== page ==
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Gossip Project


Gossiping about complex systems: a network model of gossip assessment

By The Santa Fe Gossip Group

Gossip—talking about third parties behind their back—is a uniquely human trait, one not found in any other species. We humans also spend a significant amount of our lives gossiping, with roughly one to two thirds of our conversation time focusing on gossip. While gossip can have positive functions (enabling listeners to keep track of others without first-hand observation) gossip is also problematic since it is susceptible to corruption. A key theoretical question is therefore how individuals can sort true from false gossip, using the true gossip to accurately reconstruct the going-ons within their community. Here we present a simulation model in which gossip propagates through a network of agents, some of whom distort information by propagating bogus gossip. We investigate the fitness of different decision-making rules for assessing the veracity of gossip and we provide preliminary results for how well these rules perform under different societal starting conditions. In the vein of Axelrod’s computer tournament on cooperation and Laland’s computer tournament on social learning we propose to undertake a computer tournament on gossip assessment. We hope you will submit a program. And may best gossiper win!

Next project meeting 6: 30 Thursday after dinner

Tuesday dinner meeting: Mark Laidre, Anna Packenkina, Megan Olsen, Daniel Jones, Erika, Kaisa, Dan MacKinlay, Susanne Shultz

Suggestions (SS): Could we have a stub with recommended papers either listed or uploaded? The following are my notes from the meeting, please comment/edit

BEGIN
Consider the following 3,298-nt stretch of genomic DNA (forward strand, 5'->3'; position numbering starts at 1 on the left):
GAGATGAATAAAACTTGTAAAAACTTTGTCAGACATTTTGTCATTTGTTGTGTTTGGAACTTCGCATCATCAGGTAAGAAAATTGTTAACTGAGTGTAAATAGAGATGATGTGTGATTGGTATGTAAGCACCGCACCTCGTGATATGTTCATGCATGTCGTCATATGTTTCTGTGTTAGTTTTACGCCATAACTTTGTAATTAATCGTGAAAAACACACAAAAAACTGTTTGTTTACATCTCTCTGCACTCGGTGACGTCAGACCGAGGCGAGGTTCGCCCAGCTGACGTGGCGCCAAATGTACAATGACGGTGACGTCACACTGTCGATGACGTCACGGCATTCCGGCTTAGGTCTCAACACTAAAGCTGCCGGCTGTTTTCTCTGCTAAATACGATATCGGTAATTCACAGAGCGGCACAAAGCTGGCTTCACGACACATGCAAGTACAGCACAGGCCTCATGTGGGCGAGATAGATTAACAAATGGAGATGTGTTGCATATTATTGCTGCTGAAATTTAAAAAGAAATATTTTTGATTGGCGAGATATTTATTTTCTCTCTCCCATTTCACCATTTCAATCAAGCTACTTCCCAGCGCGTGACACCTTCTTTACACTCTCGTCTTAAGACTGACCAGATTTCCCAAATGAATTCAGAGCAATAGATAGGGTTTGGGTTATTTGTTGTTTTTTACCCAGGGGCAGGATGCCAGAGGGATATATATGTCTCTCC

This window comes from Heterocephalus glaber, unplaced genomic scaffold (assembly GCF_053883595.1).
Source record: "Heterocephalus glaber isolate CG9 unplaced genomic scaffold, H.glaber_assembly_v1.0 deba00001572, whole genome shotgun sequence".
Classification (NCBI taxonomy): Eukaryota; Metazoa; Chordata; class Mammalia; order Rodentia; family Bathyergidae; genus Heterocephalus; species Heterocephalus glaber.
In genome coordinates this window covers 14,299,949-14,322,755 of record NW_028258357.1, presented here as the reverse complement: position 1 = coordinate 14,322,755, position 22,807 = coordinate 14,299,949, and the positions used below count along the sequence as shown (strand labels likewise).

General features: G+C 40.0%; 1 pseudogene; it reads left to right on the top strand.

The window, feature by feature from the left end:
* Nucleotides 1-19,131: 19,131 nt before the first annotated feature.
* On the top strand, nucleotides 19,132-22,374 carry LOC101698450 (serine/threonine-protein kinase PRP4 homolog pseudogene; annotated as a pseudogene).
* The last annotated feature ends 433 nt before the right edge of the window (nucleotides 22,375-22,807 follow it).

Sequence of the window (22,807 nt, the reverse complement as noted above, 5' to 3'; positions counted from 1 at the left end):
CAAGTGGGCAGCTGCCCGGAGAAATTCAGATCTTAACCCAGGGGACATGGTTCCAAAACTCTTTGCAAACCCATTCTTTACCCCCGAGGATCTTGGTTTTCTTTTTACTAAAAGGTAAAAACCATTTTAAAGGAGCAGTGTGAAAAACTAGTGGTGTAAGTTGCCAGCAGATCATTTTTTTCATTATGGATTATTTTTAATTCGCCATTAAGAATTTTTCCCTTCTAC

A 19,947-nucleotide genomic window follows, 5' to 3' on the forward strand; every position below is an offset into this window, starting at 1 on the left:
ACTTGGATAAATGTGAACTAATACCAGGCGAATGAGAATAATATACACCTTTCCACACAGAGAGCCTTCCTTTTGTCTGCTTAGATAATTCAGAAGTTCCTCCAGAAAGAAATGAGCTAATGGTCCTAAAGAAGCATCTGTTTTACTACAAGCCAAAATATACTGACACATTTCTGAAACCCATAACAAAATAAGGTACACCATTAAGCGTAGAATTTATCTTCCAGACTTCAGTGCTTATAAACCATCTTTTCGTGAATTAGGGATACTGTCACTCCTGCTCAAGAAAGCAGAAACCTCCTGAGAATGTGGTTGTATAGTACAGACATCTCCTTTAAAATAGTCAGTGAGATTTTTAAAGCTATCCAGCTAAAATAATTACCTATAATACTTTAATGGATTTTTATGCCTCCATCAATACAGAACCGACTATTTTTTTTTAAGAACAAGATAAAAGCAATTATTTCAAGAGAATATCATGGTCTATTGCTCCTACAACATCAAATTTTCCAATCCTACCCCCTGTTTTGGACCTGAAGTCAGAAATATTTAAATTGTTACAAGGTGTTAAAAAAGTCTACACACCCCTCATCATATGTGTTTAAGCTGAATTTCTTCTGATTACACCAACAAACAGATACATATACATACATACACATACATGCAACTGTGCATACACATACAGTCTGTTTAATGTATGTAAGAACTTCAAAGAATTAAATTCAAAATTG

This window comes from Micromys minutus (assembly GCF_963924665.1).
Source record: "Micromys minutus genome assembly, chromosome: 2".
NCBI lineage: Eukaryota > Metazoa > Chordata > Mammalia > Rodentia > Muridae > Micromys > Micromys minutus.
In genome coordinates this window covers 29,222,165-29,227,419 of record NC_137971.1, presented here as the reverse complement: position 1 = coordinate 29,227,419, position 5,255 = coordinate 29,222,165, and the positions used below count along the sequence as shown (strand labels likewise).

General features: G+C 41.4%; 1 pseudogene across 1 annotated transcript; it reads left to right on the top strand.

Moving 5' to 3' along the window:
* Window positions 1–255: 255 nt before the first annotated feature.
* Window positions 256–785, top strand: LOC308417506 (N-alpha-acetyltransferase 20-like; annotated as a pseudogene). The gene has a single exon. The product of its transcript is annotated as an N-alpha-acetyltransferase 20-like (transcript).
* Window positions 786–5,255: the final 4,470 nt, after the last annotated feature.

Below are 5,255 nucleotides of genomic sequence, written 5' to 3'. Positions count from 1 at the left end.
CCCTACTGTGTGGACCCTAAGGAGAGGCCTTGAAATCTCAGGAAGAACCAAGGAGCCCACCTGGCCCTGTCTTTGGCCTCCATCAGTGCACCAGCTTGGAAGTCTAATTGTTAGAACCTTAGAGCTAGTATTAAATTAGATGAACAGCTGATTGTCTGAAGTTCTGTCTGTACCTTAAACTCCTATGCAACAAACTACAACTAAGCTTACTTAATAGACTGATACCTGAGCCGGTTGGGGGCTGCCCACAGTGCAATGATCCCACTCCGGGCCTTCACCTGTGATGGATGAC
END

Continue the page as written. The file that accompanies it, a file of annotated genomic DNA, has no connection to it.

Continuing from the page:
Project concept

Evolutionary dynamics models of gossip networks and honesty:
  1. Social rules/norms and norms
    1. Use sociology gossip models
      1. Reliability may be a function of number of informants (the more confirmation of a piece of gossip, the more reliable the information)
      2. Help from sociology literature????
    2. How does bogus information/informants (false/distorted gossip) affect optimal rules
    3. Extensions: influence of positive versus negative information, in group versus outgroup impacts
  2. Future possibilities?
    1. How does network structure impact on gossip dissemination?
    2. Parameterise models based on realistic networks
    3. How does gossip impact on stability of cooperation?
    4. Gossip and the evolution of language?


  1. Structure
    1. Graph versus agent-based models
    2. If there is no movement of ‘agents’, then it is probably better to use graphs.
    3. Network based model (use realistic parameters)
    4. Start with netlogo?
  2. Parameters
    1. Stable network
    2. Subgroup that has information about a third party
    3. Can propagate (at different levels)
    4. Can have reliable information
    5. Extensions/additional parameters: Secondary rumours, memory, trust, Hebbian learning (mentioned but not sure in what context)???
  3. Fitness functions (per interaction/click?- absolutely critical to define these, since they are core of model)
    1. Target
    2. Honest signals
    3. Bogus gossipers
    4. Listeners

Related issues/models

  1. Byzantine generals and traitors
    1. lamport et all's classic paper gives rigorous results about defector detection
    2. Google's take on the complexity of their implementation (i.e. people probably don't execute "thousands of lines of C++ code" when deciding who to believe)
  2. Empirical tests?
    1. Mafia Game (more information please)
    2. Try to seed gossip statement and see how they travel through the network based on their 'importance'